Overtraining: The Disease of More

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2 Aug 2016 - General

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The millennial generation are used to instant results. We produce outcomes in fast rates that were never seen before. Probably, we have been too focused on achieving things quickly that we have seemingly forgotten the virtue of patience.

Patience is required for great things to occur. Training our bodies to lose weight, bulk up, or improve athletic performance requires tremendous effort and patience. However, we have become so used to instant success that we exercise too hard at the expense of rest and recovery.  Lack of rest inhibits the muscles to build and repair and the cardiovascular system to rest. This leads to overtraining fatigue syndrome.

What is overtraining fatigue syndrome?

Overtraining training fatigue syndrome is a constellation of symptoms due to excessive physical exertion followed by inadequate rest that may include physiologic and psychological changes. Usually, it is composed of premature fatigability, decline in athletic or workout performance for 2 weeks, emotional and mood changes, motivation difficulties, and overuse injuries such as tendinitis. Elevated resting heart rate, especially an increase of 10 beats per minute in the early morning, signifies overtraining.  Fortunately, this syndrome is easily reversible.

How to reverse overtraining syndrome

If you are experiencing the aforementioned symptoms, you should stop strenuous activity for one week by all means. You may feel some guilt initially but always remember that this temporary exercise hiatus will improve your health. After one week, ease your way lightly into a workout routine by starting with low intensity exercises. For example, it is prudent to start with walking for 30 minutes first if you used to run for 45 minutes a day. Gradually work your back into jogging before incorporating running exercises. Overtraining fatigue syndrome simply is a disease of strenuous activity more than what is typically required. Rest and recovery for 48 hours after a very hard workout will do wonders for your body in the long run and prevent this syndrome.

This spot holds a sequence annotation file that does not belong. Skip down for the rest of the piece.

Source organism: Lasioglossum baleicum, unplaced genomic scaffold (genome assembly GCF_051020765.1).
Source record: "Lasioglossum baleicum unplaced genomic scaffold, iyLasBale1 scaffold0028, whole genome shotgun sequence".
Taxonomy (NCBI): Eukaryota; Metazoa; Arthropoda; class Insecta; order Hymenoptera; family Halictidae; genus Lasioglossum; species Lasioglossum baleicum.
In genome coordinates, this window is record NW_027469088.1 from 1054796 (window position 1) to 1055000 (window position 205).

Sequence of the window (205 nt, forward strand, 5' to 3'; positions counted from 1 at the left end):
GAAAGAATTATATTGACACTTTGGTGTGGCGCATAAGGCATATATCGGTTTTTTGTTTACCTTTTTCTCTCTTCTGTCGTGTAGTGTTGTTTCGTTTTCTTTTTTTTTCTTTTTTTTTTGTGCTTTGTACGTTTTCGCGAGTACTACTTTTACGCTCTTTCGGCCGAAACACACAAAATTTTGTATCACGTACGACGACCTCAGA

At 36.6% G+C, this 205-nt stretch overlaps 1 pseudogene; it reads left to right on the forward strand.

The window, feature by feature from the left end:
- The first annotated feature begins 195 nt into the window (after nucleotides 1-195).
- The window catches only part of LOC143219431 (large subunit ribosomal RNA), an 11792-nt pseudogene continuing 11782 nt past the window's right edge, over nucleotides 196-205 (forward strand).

Ziwei Xie : Thank you for sharing your experience. It sounds like you had a previous experience of overtraining fatigue syndrome. I am amazed with your discipline with your exercise regimen. Running at your pace of 9km/hour 5x a week is no small feat. I agree with you that exercise helps with feeling good especially post workout with the release of endorphins. Also, it keeps us mentally sharp due to increase oxyg...
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Marinelle Castro If you are asking about resistance training, the recommendation is no more than 3 hours per week. As for High Intensity Interval Training (HIIT) or crossfit, I believe that it should only be done once a day because of its impact on the joints. Doing HIIT 2x a day may be counterproductive as there is no ample time for recovery. As for your question regarding muscle soreness, it is safe to do exerc...
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Marinelle Castro. Doing 30-45 minute of workout sounds good. I jog at 9km per hour for 30 minutes 5 times a week. It is just nice for me. Neither do I feel fatigue nor myalgia. The next morning I will feel really fresh. Exercise does not tired a person but increase vigilance. However, over exercise does produce very negative impact. There were times I pushed myself too hard and I get generalized myalgia, low grad...
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Mark Edmon Tan Just a question, would you know what is the average exercise threshold for Asians in terms of moderate or high intensity exercises? What about interval training? I'm asking this because I am considering doing workouts 30-45 mins twice a day instead of doing it 60-90 mins at once. Also, whenever I have muscle soreness, I still work out but I focus on different muscle groups. I'm not sure if ...
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This post is very timely in a sense that after maternity and more than a year of not doing any exercise, I am considering going back to running and I used to run/jog for more than 30 minutes to one hour. This is a good reminder for me to take it slow and as mentioned in the post, "be patient". I am sure my body would be happy if I start with brisk walking then eventually get back to running again so it won't be as shocked from my non exercise state for more than a year. Definitely,...
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